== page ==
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Zurlo v. J & J Air Conditioning, Inc.

United States District Court, N.D. California

August 1, 2016



          NATHANAEL M. COUSINS United States Magistrate Judge

         This case involves allegations that service technicians in the Heating, Ventilation and Air Conditioning (HVAC) industry were not properly paid overtime and minimum wage. Plaintiffs move for conditional class certification for their Fair Labor Standards Act (FLSA) collective action so that they can send an opt-in Notice to approximately 32 service technicians to provide them with the choice of whether or not to participate in the lawsuit. The parties have stipulated to the content of the Notice that will be sent to potential plaintiffs who will choose to opt-in or not participate in the suit. The approved Notice is attached to this order. The parties have also stipulated to toll the statute of limitations from June 10, 2016, to July 1, 2016. Because Plaintiffs have met the lenient standard of showing that their potential plaintiffs are similarly situated, the Court GRANTS their motion for conditional FLSA class certification and GRANTS permission to send the stipulated opt-in Notice. The Court also tolls the statute of limitations from June 10 to July 1.


         “To maintain a collective action under the FLSA a plaintiff must demonstrate that the putative collective action members are similarly situated.” Murillo v. Pac. Gas & Elec. Co., 266 F.R.D. 468, 470 (E.D. Cal. 2010); see also Vasquez v. Coast Valley Roofing, Inc., 670 F.Supp.2d 1114, 1123-24 (E.D. Cal. 2009) (noting that a plaintiff has the burden of proving the similarly situated requirement).

         Courts in the Ninth Circuit have adopted a two-step approach for determining whether a class is “similarly situated.” Murillo, 266 F.R.D. at 470-71. First, the court “determines, based on the submitted pleadings and affidavits, whether the proposed class should be notified of the action.” Id. “Courts have emphasized that a fairly lenient standard is used at the first step because a court does not have much evidence at that point in the proceedings-just the pleadings and any declarations submitted.” Harris v. Vector Mktg. Corp., 716 F.Supp.2d 835, 837-38 (N.D. Cal. 2010). District courts have held that conditional certification requires only that “plaintiffs make substantial allegations that the putative class members were subject to a single illegal policy, plan or decision.” Murillo, 266 F.R.D. at 471.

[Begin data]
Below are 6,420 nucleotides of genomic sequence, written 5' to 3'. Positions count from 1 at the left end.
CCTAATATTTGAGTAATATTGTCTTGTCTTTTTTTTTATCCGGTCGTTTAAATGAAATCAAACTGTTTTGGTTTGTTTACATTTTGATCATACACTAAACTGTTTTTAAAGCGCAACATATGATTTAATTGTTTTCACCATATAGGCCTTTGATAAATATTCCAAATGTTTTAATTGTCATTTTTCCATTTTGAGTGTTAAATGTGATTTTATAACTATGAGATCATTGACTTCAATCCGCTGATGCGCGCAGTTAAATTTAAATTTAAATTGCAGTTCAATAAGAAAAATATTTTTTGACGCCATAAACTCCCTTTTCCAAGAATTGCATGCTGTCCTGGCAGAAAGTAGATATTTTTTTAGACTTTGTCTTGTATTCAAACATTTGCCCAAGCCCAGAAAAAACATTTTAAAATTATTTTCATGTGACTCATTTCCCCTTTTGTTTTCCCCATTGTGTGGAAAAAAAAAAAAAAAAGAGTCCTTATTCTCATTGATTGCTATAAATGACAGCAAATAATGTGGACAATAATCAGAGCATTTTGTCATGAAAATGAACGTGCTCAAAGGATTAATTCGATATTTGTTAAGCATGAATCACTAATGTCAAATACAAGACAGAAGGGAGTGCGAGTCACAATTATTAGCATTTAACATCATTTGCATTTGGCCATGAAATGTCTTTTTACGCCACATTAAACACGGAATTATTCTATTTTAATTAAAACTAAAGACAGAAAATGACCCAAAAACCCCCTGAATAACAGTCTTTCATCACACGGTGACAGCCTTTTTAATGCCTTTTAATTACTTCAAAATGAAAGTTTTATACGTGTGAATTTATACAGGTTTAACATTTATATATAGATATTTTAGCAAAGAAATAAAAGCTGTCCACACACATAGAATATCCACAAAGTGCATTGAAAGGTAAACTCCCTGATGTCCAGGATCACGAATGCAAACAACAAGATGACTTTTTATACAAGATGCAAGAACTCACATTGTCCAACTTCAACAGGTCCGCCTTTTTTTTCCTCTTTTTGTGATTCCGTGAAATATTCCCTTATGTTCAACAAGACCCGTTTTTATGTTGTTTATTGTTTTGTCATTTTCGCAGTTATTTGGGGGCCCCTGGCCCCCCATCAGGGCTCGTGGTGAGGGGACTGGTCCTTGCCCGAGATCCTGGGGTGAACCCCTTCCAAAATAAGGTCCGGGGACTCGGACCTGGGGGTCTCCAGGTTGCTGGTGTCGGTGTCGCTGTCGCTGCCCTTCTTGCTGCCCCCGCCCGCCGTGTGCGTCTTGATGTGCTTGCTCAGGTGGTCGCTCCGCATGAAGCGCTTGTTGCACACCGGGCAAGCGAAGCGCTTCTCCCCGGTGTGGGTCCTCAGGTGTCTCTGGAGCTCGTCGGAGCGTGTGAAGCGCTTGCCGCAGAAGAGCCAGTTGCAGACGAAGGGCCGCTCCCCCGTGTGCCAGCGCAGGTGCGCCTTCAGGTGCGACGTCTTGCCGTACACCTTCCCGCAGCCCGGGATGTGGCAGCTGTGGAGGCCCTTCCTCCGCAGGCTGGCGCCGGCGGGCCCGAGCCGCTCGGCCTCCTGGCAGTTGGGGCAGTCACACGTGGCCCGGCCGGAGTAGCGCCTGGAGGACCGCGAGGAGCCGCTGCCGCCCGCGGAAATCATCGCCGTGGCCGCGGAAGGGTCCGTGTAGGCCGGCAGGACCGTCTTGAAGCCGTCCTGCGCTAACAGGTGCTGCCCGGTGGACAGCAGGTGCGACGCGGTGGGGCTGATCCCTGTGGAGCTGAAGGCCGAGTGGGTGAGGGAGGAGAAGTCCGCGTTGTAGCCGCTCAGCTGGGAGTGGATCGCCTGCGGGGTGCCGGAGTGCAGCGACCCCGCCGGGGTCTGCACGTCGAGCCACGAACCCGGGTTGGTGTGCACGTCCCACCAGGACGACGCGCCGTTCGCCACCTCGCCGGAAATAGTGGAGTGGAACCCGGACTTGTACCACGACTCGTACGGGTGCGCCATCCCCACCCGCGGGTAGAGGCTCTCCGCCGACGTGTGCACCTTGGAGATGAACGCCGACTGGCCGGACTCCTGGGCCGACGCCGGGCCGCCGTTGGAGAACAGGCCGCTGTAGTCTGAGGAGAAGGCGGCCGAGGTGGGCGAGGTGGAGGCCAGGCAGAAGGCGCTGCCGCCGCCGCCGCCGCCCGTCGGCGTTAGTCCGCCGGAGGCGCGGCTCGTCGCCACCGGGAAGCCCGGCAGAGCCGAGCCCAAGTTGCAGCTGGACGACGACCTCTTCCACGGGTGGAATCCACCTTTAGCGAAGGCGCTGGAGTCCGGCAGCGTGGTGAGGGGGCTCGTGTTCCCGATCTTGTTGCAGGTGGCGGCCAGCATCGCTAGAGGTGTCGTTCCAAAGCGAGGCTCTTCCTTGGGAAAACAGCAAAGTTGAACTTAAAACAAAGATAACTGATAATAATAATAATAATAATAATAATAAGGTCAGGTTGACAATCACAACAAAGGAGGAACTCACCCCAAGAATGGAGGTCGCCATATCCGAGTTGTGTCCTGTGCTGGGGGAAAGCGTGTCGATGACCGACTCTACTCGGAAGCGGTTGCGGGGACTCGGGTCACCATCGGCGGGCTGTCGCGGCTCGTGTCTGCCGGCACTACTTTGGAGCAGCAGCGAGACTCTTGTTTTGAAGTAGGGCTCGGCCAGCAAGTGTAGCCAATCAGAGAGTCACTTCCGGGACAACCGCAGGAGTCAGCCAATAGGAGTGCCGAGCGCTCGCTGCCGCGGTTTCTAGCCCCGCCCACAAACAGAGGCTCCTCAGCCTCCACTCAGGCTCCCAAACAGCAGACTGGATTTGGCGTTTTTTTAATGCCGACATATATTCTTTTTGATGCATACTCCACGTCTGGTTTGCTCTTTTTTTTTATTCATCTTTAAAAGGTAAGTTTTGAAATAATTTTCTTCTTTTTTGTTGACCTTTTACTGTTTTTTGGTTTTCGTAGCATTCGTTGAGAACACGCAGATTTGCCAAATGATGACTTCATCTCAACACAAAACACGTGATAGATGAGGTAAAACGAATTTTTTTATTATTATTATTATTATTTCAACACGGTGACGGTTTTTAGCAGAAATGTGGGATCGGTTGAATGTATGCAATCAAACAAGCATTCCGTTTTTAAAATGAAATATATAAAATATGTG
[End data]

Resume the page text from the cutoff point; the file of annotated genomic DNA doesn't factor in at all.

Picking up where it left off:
II. ANALYSIS

         A. Conditional Certification

         The issue now before the Court is whether Plaintiffs’ case should be conditionally certified at the first stage. Under the lenient standard used at the first stage, a plaintiff show that “there is some factual basis beyond the mere averments in their complaint for the class allegations.” Murillo, 266 F.R.D. at 478-80 (internal quotation marks omitted); see also Felix v. Davis Moreno Constr., Inc., 2008 WL 4104261 (E.D. Cal. Sept. 3, 2008) (“[t]he evidence must show there is some factual nexus which binds the named plaintiffs and the potential class members together as victims of a particular alleged policy or practice”).

         Here, Plaintiffs’ stated class includes all service technicians who worked for the named Defendants after June 10, 2013. Dkt. No. 22 at 6. Plaintiffs state that the class list they have most recently received from Defendants shows “that from February 11, 2012, Defendants employed 32 technicians.” Dkt. No. 29 at 2. Plaintiff Zurlo “estimates that there have been twenty-two (22) to twenty-six (26) Service Technicians in the last three years of his employment. This estimate is based on the attendance at the meetings of 19 to 22 active technicians plus modest turnover.” Dkt. No. 22 at 4-5. Plaintiffs assert that the class is “insular and comprised of similarly situated service technicians” because it “includes all Service Technicians who drove service vans which all needed restocking and servicing. It also includes the Service Technicians who attended unpaid work related meetings. Finally, it includes those Service Technicians who worked on client accounts in which the work hours appear to have been dictated by the billable hours.” Id. at 6.